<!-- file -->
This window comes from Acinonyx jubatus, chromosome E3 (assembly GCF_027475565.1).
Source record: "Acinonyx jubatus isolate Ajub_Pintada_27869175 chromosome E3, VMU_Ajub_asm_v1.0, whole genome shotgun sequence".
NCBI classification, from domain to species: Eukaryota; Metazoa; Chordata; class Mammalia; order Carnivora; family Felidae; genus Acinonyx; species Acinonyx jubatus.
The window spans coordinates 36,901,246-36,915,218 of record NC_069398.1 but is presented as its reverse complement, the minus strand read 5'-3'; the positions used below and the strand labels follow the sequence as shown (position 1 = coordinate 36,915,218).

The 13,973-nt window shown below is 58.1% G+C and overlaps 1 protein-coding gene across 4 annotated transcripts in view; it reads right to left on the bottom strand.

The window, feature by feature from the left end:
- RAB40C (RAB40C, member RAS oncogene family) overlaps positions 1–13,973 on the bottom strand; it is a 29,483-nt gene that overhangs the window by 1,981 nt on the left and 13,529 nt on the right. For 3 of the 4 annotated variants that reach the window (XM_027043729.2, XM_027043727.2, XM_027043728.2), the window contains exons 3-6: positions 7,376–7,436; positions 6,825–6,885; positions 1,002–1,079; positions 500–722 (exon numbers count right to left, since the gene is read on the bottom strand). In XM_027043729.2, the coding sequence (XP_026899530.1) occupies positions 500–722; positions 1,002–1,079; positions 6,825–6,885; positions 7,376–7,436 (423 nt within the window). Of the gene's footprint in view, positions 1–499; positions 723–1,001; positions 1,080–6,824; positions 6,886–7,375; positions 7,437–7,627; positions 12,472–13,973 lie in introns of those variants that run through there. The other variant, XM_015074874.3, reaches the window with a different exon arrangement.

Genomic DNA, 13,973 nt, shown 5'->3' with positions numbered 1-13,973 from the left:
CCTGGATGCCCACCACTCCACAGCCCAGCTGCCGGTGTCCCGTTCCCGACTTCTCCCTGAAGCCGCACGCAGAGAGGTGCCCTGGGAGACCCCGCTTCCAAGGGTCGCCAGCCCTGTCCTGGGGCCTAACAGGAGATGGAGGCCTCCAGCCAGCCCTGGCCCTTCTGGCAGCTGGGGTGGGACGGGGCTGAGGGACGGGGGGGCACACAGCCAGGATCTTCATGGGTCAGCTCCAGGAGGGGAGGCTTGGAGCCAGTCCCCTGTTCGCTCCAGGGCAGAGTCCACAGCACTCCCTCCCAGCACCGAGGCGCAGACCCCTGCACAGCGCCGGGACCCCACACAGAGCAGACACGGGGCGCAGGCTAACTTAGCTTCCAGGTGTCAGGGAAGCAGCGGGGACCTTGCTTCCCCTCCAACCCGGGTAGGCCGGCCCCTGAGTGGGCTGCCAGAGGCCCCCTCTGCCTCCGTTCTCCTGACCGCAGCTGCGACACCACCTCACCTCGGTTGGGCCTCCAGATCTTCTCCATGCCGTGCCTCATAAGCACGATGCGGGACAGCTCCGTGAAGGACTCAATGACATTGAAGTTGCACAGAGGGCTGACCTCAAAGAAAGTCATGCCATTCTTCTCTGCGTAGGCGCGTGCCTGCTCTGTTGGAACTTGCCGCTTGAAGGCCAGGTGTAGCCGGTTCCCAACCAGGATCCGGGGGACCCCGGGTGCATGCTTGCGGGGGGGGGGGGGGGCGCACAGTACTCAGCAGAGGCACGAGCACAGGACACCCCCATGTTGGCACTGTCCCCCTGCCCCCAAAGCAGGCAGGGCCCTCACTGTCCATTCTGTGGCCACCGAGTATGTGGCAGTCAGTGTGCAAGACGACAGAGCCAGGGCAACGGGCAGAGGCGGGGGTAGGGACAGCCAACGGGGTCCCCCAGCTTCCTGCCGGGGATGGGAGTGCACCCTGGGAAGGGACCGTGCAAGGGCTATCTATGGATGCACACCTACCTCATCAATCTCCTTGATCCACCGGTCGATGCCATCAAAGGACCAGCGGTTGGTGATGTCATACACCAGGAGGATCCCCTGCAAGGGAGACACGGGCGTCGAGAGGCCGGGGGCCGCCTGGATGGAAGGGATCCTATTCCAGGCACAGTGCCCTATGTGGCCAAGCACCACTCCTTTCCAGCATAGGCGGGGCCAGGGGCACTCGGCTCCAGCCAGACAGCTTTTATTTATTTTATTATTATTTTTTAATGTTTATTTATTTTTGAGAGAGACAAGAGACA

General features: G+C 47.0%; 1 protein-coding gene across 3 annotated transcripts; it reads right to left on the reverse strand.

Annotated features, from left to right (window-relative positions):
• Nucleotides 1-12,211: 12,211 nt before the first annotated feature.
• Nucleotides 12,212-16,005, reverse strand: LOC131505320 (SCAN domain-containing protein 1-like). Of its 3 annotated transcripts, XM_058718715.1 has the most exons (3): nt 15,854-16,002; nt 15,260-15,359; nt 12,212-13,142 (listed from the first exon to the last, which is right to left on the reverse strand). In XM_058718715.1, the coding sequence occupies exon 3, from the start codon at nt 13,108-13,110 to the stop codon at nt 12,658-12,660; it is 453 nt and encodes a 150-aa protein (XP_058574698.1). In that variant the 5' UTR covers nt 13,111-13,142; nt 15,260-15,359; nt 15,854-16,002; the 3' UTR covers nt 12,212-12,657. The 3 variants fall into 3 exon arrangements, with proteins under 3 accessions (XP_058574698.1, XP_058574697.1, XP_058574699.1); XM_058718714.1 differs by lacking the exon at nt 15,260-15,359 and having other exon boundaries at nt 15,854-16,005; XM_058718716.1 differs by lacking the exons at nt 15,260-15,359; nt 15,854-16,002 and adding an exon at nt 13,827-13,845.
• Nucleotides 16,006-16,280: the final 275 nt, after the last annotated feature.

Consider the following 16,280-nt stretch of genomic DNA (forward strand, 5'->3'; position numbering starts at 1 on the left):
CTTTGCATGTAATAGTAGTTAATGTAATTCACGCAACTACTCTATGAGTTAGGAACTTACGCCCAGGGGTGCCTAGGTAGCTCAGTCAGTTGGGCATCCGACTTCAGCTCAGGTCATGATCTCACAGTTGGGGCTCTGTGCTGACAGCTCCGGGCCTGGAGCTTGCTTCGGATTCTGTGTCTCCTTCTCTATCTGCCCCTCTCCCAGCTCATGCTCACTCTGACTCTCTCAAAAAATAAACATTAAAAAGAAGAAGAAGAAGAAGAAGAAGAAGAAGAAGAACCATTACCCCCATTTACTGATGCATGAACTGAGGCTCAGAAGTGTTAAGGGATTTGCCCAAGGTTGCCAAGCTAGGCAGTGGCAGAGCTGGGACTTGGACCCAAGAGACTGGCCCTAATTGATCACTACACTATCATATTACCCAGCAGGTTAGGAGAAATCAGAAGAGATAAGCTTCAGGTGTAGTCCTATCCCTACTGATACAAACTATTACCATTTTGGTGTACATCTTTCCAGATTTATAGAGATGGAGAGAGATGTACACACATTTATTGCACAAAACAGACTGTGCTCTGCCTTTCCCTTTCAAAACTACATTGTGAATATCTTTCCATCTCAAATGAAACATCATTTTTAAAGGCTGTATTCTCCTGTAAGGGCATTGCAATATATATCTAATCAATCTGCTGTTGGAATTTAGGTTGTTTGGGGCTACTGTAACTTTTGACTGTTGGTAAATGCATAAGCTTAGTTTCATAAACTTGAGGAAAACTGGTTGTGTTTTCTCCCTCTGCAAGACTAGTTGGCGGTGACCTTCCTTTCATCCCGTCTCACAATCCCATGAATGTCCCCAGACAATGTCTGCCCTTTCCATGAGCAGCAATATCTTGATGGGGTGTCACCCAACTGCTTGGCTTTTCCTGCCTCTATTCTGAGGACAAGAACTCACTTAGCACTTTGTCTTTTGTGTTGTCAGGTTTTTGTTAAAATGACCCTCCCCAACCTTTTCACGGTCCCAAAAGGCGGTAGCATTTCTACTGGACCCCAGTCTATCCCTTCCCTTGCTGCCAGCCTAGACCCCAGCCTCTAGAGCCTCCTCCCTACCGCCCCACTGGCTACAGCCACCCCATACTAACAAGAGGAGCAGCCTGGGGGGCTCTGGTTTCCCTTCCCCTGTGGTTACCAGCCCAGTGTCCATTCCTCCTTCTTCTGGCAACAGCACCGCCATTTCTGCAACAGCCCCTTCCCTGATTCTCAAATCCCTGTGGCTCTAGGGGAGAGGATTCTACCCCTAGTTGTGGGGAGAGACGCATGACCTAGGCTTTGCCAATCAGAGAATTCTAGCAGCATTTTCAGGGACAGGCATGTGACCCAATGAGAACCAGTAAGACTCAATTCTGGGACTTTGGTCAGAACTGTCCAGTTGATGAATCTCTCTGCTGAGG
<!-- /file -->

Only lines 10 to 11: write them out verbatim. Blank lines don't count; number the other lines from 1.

General features: G+C 47.0%; 1 protein-coding gene across 3 annotated transcripts; it reads right to left on the reverse strand.

Annotated features, from left to right (window-relative positions):